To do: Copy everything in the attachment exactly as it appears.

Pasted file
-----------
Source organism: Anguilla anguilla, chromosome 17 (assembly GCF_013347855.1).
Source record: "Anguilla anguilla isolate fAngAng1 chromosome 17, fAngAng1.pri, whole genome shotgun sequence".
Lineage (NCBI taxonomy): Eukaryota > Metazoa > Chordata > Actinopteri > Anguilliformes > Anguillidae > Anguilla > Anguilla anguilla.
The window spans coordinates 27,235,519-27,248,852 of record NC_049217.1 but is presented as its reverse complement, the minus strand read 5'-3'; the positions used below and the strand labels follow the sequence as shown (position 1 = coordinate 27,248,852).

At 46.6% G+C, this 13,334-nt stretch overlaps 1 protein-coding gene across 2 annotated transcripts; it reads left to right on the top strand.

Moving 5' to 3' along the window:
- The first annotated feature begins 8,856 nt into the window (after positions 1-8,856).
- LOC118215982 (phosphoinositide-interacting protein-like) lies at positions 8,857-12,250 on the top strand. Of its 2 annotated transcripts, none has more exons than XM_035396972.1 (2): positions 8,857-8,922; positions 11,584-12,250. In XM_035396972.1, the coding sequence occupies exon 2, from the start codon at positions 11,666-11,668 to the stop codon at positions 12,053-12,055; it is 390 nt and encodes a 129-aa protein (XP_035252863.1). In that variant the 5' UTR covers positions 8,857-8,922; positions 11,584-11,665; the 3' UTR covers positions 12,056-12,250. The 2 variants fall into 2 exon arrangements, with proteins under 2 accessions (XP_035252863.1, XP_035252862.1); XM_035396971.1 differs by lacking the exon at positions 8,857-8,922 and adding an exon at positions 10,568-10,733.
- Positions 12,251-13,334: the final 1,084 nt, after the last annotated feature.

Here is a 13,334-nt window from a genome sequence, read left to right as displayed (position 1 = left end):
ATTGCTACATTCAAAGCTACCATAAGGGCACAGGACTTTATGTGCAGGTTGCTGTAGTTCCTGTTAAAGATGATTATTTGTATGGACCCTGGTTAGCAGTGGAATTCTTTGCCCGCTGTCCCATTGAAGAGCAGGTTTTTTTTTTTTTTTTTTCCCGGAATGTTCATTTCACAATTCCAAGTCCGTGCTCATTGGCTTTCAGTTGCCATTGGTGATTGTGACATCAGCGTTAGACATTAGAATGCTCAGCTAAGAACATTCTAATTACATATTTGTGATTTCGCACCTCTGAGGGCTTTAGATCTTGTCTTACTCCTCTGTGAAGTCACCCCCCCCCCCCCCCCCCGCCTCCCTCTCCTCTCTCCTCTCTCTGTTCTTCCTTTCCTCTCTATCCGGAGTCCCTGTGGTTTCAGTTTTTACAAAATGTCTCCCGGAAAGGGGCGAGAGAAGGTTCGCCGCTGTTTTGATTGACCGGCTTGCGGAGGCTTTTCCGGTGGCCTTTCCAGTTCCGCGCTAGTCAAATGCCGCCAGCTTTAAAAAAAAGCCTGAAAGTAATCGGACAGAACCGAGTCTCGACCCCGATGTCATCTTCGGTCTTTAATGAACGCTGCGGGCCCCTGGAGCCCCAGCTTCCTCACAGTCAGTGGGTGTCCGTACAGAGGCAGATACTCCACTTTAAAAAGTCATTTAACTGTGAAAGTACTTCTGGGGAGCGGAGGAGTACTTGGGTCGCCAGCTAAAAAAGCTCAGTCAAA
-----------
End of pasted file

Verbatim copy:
Source organism: Anguilla anguilla, chromosome 17 (assembly GCF_013347855.1).
Source record: "Anguilla anguilla isolate fAngAng1 chromosome 17, fAngAng1.pri, whole genome shotgun sequence".
Lineage (NCBI taxonomy): Eukaryota > Metazoa > Chordata > Actinopteri > Anguilliformes > Anguillidae > Anguilla > Anguilla anguilla.
The window spans coordinates 27,235,519-27,248,852 of record NC_049217.1 but is presented as its reverse complement, the minus strand read 5'-3'; the positions used below and the strand labels follow the sequence as shown (position 1 = coordinate 27,248,852).

At 46.6% G+C, this 13,334-nt stretch overlaps 1 protein-coding gene across 2 annotated transcripts; it reads left to right on the top strand.

Moving 5' to 3' along the window:
- The first annotated feature begins 8,856 nt into the window (after positions 1-8,856).
- LOC118215982 (phosphoinositide-interacting protein-like) lies at positions 8,857-12,250 on the top strand. Of its 2 annotated transcripts, none has more exons than XM_035396972.1 (2): positions 8,857-8,922; positions 11,584-12,250. In XM_035396972.1, the coding sequence occupies exon 2, from the start codon at positions 11,666-11,668 to the stop codon at positions 12,053-12,055; it is 390 nt and encodes a 129-aa protein (XP_035252863.1). In that variant the 5' UTR covers positions 8,857-8,922; positions 11,584-11,665; the 3' UTR covers positions 12,056-12,250. The 2 variants fall into 2 exon arrangements, with proteins under 2 accessions (XP_035252863.1, XP_035252862.1); XM_035396971.1 differs by lacking the exon at positions 8,857-8,922 and adding an exon at positions 10,568-10,733.
- Positions 12,251-13,334: the final 1,084 nt, after the last annotated feature.

Here is a 13,334-nt window from a genome sequence, read left to right as displayed (position 1 = left end):
ATTGCTACATTCAAAGCTACCATAAGGGCACAGGACTTTATGTGCAGGTTGCTGTAGTTCCTGTTAAAGATGATTATTTGTATGGACCCTGGTTAGCAGTGGAATTCTTTGCCCGCTGTCCCATTGAAGAGCAGGTTTTTTTTTTTTTTTTTTCCCGGAATGTTCATTTCACAATTCCAAGTCCGTGCTCATTGGCTTTCAGTTGCCATTGGTGATTGTGACATCAGCGTTAGACATTAGAATGCTCAGCTAAGAACATTCTAATTACATATTTGTGATTTCGCACCTCTGAGGGCTTTAGATCTTGTCTTACTCCTCTGTGAAGTCACCCCCCCCCCCCCCCCCCGCCTCCCTCTCCTCTCTCCTCTCTCTGTTCTTCCTTTCCTCTCTATCCGGAGTCCCTGTGGTTTCAGTTTTTACAAAATGTCTCCCGGAAAGGGGCGAGAGAAGGTTCGCCGCTGTTTTGATTGACCGGCTTGCGGAGGCTTTTCCGGTGGCCTTTCCAGTTCCGCGCTAGTCAAATGCCGCCAGCTTTAAAAAAAAGCCTGAAAGTAATCGGACAGAACCGAGTCTCGACCCCGATGTCATCTTCGGTCTTTAATGAACGCTGCGGGCCCCTGGAGCCCCAGCTTCCTCACAGTCAGTGGGTGTCCGTACAGAGGCAGATACTCCACTTTAAAAAGTCATTTAACTGTGAAAGTACTTCTGGGGAGCGGAGGAGTACTTGGGTCGCCAGCTAAAAAAGCTCAGTCAAA